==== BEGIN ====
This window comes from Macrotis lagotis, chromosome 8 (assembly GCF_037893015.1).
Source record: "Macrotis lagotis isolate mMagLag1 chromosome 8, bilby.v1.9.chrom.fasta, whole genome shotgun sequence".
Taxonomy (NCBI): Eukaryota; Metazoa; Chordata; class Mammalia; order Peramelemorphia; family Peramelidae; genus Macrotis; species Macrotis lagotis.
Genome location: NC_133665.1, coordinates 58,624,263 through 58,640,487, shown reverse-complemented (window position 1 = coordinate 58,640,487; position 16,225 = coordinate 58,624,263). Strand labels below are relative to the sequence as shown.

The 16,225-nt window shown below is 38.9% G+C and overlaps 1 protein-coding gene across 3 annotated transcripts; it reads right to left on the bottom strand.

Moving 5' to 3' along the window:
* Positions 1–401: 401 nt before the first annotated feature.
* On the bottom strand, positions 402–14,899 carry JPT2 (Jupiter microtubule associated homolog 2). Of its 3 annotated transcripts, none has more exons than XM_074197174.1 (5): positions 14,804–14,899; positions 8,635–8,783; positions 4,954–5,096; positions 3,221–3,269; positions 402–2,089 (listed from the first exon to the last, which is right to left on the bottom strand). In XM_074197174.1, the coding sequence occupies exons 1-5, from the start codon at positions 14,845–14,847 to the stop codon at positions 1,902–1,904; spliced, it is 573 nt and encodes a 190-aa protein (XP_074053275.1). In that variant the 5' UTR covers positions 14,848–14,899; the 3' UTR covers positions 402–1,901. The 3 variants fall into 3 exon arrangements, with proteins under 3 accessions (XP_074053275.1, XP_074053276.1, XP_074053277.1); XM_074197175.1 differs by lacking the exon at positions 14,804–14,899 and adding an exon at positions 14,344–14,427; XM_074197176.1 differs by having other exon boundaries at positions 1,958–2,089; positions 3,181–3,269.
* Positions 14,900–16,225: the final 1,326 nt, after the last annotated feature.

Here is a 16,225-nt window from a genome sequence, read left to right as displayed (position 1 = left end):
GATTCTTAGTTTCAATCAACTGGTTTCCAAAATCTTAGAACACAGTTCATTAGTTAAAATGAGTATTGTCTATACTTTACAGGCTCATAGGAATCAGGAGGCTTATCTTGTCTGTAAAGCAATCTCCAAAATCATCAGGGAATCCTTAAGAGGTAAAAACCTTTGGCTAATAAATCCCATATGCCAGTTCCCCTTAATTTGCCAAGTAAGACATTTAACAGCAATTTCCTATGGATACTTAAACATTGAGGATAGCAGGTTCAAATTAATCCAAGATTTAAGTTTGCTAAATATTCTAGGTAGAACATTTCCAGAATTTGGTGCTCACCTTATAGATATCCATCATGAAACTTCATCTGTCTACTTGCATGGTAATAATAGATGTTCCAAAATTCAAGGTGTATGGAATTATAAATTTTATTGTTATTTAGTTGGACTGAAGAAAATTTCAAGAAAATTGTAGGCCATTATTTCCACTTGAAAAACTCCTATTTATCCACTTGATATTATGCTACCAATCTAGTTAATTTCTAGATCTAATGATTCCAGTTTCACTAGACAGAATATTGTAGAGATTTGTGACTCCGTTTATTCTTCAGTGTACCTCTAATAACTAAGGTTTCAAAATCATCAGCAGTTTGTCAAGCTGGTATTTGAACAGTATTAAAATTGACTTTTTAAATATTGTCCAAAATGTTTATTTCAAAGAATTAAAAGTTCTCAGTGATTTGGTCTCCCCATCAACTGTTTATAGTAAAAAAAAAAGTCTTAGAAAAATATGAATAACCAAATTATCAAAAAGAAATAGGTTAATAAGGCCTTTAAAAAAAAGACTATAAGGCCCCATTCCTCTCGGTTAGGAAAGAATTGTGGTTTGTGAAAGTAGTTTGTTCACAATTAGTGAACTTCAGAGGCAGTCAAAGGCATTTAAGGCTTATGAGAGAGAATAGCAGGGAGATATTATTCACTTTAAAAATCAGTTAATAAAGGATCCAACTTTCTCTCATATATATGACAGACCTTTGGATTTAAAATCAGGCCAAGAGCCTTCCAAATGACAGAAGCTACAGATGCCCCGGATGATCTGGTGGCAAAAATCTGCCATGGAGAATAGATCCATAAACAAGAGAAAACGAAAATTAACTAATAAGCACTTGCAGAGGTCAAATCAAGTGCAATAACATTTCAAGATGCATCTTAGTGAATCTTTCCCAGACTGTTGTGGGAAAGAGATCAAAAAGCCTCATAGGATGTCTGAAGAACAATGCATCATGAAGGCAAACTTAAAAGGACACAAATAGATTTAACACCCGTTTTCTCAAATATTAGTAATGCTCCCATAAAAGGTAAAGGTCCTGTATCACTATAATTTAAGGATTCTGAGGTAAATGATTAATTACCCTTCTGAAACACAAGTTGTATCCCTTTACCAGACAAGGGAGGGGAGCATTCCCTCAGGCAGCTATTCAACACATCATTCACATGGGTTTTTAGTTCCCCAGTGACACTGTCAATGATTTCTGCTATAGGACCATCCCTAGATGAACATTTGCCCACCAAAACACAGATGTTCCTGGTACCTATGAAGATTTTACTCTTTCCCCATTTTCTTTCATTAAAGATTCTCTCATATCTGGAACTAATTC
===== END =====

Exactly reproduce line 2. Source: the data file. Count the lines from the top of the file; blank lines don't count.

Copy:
Source record: "Macrotis lagotis isolate mMagLag1 chromosome 8, bilby.v1.9.chrom.fasta, whole genome shotgun sequence".